The last decade has seen a return to religion in early modern studies. A previous generation of scholarship had sublimated questions of theology and religious identification in favor of the cultural studies “holy trinity” of race, class, and gender. However New Historicist criticism began to embrace and understand Renaissance texts through the lens of Reformation theological disputation and the religious environment in which individual texts were created. Shakespeare, the most towering figure of English Renaissance writing is no exception. As a case in point Stephen Greenblatt’s popular biography of the author Will in the World spends ample time investigating the evidence for possible recusant sensibilities in that most English of writers. This panel invites papers that return to a more secular understanding of Shakespeare. How much of Shakespeare’s continued popularity is precisely because he largely avoids antiquated doctrinal concerns that occupied other playwrights? In what ways does Shakespeare both negotiate and negate the perilous dichotomy between Catholic and Protestant? How is the metaphysic engaged in his drama and verse materialistic, Epicurean, or even atheistic? Does Shakespeare mock religion, exult it, or largely ignore it? What can critics make of his avoidance of writing a biblical play while still mining English translations of scripture for rhetorical and thematic tropes? Is there any way in which it is fair to say that Shakespeare is the first of the moderns, the primogeniture of the secular human? The panel would also be considered in proposals that consider the opposite possibility, that even with a seeming lack of interest in theological disputation, how does Shakespeare inevitably seem to embrace particular theological positions? And perhaps more widely, how do we conceptualize secularism as a construct, category, and discourse in the early modern period? Is it possible to speak of any text as “secular,” or do even the most profane of works reflect and suggest some sort of theological commitment? Is secularism even possible in representation, literature, or culture? And how does Shakespeare enter into these particular questions? Special attention will be paid to abstracts which look at productions or interpretations of Shakespeare in the modern world, and the ways in which religion is side-stepped or embraced.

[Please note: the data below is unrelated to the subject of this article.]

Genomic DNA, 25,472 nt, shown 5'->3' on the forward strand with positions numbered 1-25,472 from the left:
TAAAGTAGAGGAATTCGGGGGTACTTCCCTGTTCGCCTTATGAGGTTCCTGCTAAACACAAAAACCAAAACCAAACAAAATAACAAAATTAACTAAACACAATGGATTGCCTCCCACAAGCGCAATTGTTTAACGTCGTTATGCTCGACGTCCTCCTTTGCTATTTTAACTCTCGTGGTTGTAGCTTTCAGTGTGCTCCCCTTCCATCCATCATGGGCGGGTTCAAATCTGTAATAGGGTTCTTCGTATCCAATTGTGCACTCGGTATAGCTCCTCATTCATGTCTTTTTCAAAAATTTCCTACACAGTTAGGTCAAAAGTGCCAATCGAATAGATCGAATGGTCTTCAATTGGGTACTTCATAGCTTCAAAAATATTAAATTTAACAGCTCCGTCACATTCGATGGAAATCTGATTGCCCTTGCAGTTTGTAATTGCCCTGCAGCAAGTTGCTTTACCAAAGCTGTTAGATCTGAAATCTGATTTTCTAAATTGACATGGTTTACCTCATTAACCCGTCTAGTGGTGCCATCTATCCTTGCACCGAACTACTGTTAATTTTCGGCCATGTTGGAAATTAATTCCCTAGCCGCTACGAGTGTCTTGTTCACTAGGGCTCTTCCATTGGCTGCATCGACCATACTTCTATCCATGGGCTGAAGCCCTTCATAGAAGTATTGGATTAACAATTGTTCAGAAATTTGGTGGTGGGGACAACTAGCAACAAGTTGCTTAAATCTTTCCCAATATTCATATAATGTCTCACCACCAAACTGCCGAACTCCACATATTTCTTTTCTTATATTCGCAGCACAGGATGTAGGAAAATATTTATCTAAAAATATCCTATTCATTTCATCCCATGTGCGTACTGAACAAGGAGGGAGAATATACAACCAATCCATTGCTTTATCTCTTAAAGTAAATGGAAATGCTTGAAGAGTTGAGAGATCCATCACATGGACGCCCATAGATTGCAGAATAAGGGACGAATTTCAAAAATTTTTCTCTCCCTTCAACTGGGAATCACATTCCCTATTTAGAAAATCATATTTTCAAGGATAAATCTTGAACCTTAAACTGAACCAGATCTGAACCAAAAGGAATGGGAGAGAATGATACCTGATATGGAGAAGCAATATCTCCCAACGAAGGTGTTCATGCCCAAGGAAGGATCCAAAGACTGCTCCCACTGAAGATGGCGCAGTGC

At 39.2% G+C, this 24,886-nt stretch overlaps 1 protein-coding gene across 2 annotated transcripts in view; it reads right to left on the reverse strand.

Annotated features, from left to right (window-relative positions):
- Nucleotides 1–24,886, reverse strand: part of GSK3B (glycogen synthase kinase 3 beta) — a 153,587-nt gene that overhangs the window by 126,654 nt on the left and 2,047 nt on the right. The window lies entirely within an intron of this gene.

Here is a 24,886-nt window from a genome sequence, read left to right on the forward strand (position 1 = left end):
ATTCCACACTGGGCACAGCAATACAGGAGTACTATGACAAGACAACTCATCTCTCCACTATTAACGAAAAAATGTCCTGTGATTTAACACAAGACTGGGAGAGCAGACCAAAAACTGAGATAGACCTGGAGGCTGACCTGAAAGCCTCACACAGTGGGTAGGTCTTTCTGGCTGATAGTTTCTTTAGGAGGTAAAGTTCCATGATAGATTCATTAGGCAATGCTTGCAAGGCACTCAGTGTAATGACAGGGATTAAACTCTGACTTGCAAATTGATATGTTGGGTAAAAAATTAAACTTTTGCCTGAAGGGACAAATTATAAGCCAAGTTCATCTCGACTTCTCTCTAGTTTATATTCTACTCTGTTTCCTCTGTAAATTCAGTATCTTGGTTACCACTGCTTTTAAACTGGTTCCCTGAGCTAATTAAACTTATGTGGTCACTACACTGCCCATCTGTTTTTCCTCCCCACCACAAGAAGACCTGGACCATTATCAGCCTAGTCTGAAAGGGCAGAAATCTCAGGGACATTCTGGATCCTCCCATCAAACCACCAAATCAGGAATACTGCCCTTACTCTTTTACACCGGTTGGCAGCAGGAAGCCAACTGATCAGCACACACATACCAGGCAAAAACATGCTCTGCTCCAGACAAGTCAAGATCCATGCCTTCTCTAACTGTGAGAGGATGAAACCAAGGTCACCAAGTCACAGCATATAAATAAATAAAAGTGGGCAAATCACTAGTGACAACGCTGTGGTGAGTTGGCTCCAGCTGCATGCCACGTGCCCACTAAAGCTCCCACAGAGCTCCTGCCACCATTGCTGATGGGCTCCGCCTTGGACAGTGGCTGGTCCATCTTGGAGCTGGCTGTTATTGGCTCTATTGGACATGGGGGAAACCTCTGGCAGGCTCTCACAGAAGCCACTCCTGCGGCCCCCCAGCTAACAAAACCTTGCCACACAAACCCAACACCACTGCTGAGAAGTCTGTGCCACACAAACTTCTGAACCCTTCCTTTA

Please send 300-400 word abstracts by August 1st 2013 to Ed Simon of Lehigh University at [->firstname.lastname@example.org]. This panel is planned for Shakespeare 450 commemorating the 450th anniversary of the author’s birth by the Société française Shakespeare and to be held in Paris 21-27 April 2014.